India’s Covid-19 vaccine programme has gone off-kilter, especially after the government decided to throw it open to those between 18 and 45 years of age. Under the new Liberalised Accelerated National Covid-19 Vaccine Strategy, as the central government policy is called, there has been a huge surge in demand for vaccines since May 1, when people in the 18-45 years bracket became eligible for shots. It was nearly 680-700 million doses for over 340 million people above 45, plus another 600 million doses for Phases I and II. Now it has increased to nearly one billion doses, just for the first dose for all eligible. India requires nearly 2.2 billion doses (of the two-dose vaccines) for its adult population and possibly another billion if it decides to vaccinate young children at some point.
The government boasts it has already inoculated 134.4 million people (as of May 9, but mind you: only the first shot), which is barely 10 per cent of India’s 1.36 billion-plus population; the percentage of fully vaccinated people is just 2.63 per cent (or 35.8 million). In comparison, the US and UK have fully vaccinated 36 and 27 per cent of their population, respectively. India will fall short even of its initial goal of covering 300 million people by August unless it is able to double its current average of 1.7 million doses per day. Going by the current rate, it will require three years to inoculate India’s entire adult population.
Already, the government’s new ‘liberal’ vaccine policy is causing much angst across the country, as states report shortages of vaccines to inoculate the 18-44 age group, for whom vaccinations officially opened on May 1. In addition, there are concerns about vaccine equity, with the more prosperous and connected urban populations cornering the bulk of the supply, leaving the poor exposed. The mayhem has led to experts like epidemiologist Dr Gagandeep Kang asking for “a rollback of the new policy”. The Supreme Court, too, has been hearing petitions seeking a revision of the new policy. The Union government, however, bluntly told the nation’s highest court on May 10 that the vaccine policy is in the executive domain and there is “little room for judicial interference” and that “any overzealous though well-meaning judicial intervention may lead to unforeseen and unintended consequences”.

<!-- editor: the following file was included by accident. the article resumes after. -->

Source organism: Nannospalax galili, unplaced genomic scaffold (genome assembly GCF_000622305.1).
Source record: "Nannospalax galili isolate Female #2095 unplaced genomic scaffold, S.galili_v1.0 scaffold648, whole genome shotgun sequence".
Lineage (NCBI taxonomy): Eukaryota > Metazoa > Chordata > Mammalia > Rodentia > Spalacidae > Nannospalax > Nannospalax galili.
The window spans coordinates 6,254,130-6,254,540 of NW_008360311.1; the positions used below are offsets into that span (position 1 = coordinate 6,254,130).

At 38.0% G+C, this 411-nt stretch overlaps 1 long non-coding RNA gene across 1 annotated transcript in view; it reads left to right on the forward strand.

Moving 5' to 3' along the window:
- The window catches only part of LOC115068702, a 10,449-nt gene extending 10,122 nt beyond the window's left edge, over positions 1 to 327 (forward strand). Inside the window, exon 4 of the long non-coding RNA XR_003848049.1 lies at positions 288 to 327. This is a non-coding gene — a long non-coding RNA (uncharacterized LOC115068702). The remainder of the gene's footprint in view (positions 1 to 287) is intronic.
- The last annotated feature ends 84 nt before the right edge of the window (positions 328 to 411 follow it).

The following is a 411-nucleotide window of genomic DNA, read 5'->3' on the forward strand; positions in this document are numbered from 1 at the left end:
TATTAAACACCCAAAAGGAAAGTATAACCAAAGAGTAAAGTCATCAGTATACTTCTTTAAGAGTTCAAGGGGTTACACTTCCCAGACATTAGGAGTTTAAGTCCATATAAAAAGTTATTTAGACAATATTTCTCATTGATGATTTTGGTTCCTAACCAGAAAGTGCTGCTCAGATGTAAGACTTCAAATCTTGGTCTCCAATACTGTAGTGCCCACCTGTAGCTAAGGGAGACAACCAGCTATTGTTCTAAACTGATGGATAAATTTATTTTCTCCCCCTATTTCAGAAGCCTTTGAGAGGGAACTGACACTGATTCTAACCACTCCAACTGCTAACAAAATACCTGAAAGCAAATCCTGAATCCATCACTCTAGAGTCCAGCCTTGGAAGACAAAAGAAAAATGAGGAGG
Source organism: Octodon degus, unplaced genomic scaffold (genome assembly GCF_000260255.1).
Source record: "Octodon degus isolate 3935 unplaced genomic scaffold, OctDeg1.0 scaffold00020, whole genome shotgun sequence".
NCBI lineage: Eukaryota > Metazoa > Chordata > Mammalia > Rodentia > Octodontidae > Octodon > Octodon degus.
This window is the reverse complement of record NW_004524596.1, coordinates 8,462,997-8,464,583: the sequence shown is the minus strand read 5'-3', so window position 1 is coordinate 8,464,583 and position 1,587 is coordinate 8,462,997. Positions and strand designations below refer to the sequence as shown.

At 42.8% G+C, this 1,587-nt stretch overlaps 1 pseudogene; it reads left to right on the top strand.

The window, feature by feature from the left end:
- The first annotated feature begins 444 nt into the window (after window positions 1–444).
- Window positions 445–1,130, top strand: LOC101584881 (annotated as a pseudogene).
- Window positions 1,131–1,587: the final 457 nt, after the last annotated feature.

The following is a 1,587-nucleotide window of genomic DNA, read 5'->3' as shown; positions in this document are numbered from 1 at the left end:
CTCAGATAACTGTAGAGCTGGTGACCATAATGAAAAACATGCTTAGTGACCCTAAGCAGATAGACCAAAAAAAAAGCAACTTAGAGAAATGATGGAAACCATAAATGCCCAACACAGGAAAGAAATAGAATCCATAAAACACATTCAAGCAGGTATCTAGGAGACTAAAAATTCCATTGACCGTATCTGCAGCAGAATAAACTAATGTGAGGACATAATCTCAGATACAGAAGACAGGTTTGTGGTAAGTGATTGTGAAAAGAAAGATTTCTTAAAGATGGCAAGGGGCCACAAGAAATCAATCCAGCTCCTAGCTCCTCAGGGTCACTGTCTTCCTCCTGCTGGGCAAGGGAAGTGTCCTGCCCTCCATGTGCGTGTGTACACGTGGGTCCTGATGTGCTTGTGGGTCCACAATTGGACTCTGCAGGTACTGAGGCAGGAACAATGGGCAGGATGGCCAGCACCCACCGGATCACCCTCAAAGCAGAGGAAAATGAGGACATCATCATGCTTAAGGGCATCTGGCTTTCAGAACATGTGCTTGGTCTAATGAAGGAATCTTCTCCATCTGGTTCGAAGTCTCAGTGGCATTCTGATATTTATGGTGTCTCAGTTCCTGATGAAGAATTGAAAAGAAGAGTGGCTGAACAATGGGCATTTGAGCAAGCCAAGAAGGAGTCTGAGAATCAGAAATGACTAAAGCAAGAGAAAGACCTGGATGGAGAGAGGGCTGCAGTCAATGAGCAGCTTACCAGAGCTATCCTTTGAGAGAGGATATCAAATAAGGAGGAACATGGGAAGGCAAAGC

But even as the government effectively asked the court to mind its own business, it has done little to inspire confidence that it knows the way and has a workable plan. What options does the government have to re-tailor its strategy, given that vaccines have become the first line of defence in India’s battle against the runaway pandemic?
IN ITS AFFIDAVIT TO THE Supreme Court, the central government justified its new policy, claiming that it would lead to an increase in the overall production of vaccines as well as speed up delivery to people. Under the new policy, it has liberalised imports of foreign vaccines apart from permitting state governments to purchase vaccines directly from manufacturers to meet the increased demand from the 18-44 age group while the Centre remains committed to providing free vaccines to the 45+ years demographic. The Centre also rationalized that with states announcing that they would give the vaccine free to those between 18 and 44 years, the equity issue had also been addressed.
SEASON OF HARD CHOICES
While the new policy makes several necessary tweaks, both state government officials and experts feel these cannot resolve the problem at hand for various reasons.
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